ABOUT THIS CONTENTThe objective of this text is to discuss the need for cash flow information, describe the cash flows from various business activities, illustrate the preparation of a statement of cash flows, and consider noncash transactions.
Table of Contents
The statement of cash flows is the third major financial statement (in addition to the income statement and balance sheet). This statement shows the flows of cash within the firm and associates these flows with three types of activities: operating (selling goods and services), investing (buying and selling assets), and financing (obtaining monies from investors). The objective of this text is to discuss the need for cash flow information, describe the cash flows from various business activities, illustrate the preparation of a statement of cash flows, and consider noncash transactions.
The Need for Cash Flow Information
The purpose of the statement of cash flows is to provide information about the firm’s cash receipts and disbursements during a period of time. Creditors and owners need predictions of future cash flows from investment decisions. Individuals need to predict future cash receipts from interest, dividends, principal repayment, and return of capital. Future cash flows to the investor depend upon the firm having adequate cash to make payments. Information about current cash flows of the firm is useful for predicting future cash flows to the investor.
The importance of this information was recognized by the FASB when it issued SFAS No. 95 requiring all firms to prepare a financial statement explaining cash receipts and disbursements. As stated by the FASB:
The information provided in a statement of cash flows, if used with related disclosures and information in the other financial statements, should help investors, creditors, and others to (a) assess the enterprise’s ability to generate positive future net cash flows; (b) assess the enterprise’s ability to meet its obligations, its ability to pay dividends, and its need for external financing; (c) assess the reasons for differences between net income and associated cash receipts and payments; and (d) assess the effects on an enterprise’s financial position of both its cash and noncash investing and financing transactions during the period.
The present discussion about the usefulness of cash flow information does not negate the usefulness of net income as a measure of performance (recall, too, that the accrual basis is more useful than the cash basis for predicting the long-run cash-generating ability of the enterprise). Net income measures the change in all the firm’s assets and liabilities that results from the firm’s operations. For example, sales revenue is interpreted as an accomplishment of the period, independent of whether the revenue has resulted in a cash receipt or a receivable from the customer. However, the income statement alone does not give information about changes in the specific types of assets, liabilities, and owners’ equity. Thus exclusive reliance on net income as a long-run indicator of financial success may cause the investor to overlook current shortfalls in the actual flow of cash through the business. And if a business cannot meet its immediate needs for cash, its future viability is in jeopardy.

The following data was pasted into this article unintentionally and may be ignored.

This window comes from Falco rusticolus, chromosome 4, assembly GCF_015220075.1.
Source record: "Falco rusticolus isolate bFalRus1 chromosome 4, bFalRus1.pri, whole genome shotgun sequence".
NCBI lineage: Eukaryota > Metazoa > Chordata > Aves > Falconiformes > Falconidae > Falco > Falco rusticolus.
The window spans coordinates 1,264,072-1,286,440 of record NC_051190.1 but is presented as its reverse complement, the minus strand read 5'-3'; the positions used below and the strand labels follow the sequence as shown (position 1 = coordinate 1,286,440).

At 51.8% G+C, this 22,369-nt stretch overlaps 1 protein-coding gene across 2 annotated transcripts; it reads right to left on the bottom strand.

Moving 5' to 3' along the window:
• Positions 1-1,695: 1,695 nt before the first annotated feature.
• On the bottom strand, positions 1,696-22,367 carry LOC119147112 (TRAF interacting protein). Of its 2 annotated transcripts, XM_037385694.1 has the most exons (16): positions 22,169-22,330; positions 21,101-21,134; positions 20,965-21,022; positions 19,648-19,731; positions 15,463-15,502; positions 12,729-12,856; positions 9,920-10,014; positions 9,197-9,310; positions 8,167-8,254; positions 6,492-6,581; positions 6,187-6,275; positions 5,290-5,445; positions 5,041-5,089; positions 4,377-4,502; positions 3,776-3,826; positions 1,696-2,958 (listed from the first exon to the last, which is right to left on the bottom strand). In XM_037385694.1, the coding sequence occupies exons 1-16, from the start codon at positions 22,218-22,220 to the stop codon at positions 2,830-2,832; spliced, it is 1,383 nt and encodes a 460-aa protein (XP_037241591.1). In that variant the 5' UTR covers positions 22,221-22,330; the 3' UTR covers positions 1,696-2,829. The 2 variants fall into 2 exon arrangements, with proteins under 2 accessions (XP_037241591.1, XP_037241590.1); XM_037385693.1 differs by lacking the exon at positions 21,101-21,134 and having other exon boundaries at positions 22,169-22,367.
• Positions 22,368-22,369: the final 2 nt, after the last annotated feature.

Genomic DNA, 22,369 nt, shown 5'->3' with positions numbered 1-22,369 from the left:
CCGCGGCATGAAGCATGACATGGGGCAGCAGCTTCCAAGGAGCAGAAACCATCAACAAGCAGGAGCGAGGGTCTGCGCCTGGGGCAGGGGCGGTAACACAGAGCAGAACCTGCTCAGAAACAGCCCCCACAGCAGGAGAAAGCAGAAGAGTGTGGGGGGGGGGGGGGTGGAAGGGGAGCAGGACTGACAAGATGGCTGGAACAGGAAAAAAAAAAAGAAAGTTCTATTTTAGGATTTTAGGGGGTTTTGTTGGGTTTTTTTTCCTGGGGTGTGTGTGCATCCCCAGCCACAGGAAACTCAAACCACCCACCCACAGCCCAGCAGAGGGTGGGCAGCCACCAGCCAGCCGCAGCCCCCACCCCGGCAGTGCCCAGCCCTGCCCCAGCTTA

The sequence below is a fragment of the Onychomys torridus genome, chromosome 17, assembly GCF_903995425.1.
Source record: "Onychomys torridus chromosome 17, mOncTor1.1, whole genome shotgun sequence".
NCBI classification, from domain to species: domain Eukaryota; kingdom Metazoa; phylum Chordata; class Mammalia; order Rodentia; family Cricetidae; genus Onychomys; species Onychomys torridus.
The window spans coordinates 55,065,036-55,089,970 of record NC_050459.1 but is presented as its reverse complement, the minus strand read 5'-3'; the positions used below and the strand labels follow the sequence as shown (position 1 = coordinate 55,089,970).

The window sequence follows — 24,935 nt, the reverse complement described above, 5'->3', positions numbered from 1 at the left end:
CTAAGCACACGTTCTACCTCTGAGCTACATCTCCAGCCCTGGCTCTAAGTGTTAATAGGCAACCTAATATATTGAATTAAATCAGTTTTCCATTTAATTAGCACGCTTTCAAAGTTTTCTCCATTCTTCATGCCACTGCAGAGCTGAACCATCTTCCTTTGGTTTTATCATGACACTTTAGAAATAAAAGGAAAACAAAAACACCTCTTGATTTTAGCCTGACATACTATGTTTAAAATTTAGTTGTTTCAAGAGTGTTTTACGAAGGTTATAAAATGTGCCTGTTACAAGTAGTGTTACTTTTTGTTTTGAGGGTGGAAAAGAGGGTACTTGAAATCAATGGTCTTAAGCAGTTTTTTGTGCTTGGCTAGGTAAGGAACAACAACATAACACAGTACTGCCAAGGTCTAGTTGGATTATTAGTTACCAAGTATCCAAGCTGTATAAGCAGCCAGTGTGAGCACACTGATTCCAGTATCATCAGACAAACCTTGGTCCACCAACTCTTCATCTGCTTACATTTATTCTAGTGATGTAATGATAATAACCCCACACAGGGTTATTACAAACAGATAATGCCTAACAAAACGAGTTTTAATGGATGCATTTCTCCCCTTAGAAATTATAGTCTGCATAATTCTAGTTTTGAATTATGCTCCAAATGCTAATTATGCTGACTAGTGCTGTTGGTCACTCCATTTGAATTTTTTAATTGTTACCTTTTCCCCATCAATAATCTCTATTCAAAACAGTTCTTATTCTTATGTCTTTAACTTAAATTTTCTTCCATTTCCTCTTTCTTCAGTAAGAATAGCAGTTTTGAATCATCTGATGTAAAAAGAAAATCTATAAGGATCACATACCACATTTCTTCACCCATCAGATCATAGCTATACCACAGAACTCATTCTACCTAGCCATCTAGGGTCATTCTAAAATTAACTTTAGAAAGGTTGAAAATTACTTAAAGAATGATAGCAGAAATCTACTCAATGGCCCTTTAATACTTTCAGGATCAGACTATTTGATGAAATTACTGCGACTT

Comparing the beginning and ending cash balances using the balance sheet reveals the change in cash during the year. However, comparative financial statements indicate only the cumulative effects of all the transactions that affected assets, liabilities, and owners’ equity, not the causes of the changes that took place during a period. Thus only the net change in an account (e.g., cash) can be observed. No information is given regarding the specific transactions which caused the cash account to change. The statement of cash flows explains the exact changes that occurred in the balance sheet accounts and their related cash flow effects—the short-run financial impact of a firm’s activities. This information is used by investors to assess the firm’s ability to meet its obligations, expand its operations, take advantage of new opportunities, and provide a return to its investors.
Cash Flows from Operating, Investing, and Financing Activities
Before describing the procedures underlying the preparation of the statement of cash flows, the types of business activities that impact cash during the year are considered. The firm’s cash balance can be increased by (1) profitable operations; (2) a decrease in noncash assets (e.g., land sold for cash or a note receivable collected); and (3) an increase in liabilities or owners’ equity (e.g., bonds payable issued or common stock sold). Likewise, the firm’s cash balance can be decreased by (1) a loss from operations; (2) an increase in noncash assets (e.g., equipment purchased for cash); and (3) a decrease in liabilities or owners’ equity (e.g., notes payable reduced or dividends paid). The purpose of the statement of cash flows is to explain changes in the cash account according to the managerial activities that cause them. These activities are classified as operating, investing, and financing. As will be seen, this classification becomes the basis of the format used to prepare the statement of cash flows.